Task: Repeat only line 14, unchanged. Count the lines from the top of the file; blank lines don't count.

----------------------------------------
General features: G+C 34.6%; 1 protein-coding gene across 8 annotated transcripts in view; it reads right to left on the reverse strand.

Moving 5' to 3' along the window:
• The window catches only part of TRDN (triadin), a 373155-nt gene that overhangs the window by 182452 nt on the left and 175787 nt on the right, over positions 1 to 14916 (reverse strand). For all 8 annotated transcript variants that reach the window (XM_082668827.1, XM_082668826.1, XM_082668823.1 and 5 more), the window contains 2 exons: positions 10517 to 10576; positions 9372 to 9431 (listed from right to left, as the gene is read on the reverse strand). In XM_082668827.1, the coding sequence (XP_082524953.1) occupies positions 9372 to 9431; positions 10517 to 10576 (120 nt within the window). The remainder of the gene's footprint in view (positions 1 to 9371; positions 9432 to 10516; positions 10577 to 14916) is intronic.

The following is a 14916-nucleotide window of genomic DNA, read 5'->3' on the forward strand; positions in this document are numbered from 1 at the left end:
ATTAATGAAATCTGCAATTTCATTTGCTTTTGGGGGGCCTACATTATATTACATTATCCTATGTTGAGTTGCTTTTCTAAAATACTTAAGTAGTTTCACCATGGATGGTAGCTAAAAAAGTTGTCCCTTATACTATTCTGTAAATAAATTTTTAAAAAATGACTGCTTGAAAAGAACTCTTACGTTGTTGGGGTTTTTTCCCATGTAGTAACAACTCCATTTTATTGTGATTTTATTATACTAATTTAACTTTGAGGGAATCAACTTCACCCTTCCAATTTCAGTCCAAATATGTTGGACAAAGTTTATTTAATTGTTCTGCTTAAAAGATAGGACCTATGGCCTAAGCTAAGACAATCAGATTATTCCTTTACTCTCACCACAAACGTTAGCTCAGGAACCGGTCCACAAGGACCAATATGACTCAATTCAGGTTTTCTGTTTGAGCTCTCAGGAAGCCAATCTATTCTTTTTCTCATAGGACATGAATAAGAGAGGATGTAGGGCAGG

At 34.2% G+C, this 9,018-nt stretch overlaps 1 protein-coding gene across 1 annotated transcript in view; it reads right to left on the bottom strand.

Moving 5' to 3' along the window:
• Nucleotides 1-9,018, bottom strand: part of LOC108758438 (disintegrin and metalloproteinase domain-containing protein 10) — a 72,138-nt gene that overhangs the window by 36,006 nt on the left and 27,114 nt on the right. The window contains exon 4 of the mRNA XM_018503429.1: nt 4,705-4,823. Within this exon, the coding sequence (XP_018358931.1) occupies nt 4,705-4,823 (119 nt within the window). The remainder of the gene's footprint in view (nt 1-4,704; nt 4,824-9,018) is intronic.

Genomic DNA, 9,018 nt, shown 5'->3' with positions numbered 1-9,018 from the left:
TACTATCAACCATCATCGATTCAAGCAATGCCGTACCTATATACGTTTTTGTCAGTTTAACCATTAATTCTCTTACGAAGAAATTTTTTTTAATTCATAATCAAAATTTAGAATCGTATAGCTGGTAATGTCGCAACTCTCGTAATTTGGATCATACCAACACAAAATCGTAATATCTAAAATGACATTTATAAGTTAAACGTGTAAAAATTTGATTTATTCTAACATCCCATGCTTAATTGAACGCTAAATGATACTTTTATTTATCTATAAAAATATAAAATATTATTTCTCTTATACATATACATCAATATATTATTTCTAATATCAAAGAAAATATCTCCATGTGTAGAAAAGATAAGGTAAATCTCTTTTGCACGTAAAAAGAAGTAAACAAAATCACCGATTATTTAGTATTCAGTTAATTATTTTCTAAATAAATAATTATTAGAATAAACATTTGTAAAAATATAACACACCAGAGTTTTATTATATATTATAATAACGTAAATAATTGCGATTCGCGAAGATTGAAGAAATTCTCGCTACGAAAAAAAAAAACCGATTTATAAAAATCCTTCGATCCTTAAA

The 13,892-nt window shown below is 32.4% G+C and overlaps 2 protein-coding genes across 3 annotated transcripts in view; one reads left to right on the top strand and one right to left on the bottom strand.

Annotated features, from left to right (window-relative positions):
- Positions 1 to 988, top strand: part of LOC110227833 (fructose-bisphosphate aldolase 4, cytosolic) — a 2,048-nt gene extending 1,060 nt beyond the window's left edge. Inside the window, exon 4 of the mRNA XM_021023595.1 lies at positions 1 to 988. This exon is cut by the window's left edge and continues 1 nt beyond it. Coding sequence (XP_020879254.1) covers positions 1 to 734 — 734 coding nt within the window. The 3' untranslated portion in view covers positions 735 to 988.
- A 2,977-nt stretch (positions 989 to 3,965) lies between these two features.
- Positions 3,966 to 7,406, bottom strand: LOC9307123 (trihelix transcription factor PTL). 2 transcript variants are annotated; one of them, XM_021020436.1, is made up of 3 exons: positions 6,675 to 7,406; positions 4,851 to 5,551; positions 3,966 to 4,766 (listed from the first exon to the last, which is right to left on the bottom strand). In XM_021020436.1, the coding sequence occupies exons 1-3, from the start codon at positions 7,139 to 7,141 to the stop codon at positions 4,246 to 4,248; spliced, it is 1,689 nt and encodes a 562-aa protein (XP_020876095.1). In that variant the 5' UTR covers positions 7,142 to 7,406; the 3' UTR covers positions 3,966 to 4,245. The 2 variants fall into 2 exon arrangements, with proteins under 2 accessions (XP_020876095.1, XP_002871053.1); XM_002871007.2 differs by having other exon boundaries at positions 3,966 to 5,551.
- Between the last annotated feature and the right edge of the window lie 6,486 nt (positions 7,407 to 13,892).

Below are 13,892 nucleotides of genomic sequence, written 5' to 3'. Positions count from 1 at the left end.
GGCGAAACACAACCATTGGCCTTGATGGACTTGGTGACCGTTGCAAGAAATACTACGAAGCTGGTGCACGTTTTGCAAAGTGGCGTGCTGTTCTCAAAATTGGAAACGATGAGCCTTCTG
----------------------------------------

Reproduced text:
- A 2,977-nt stretch (positions 989 to 3,965) lies between these two features.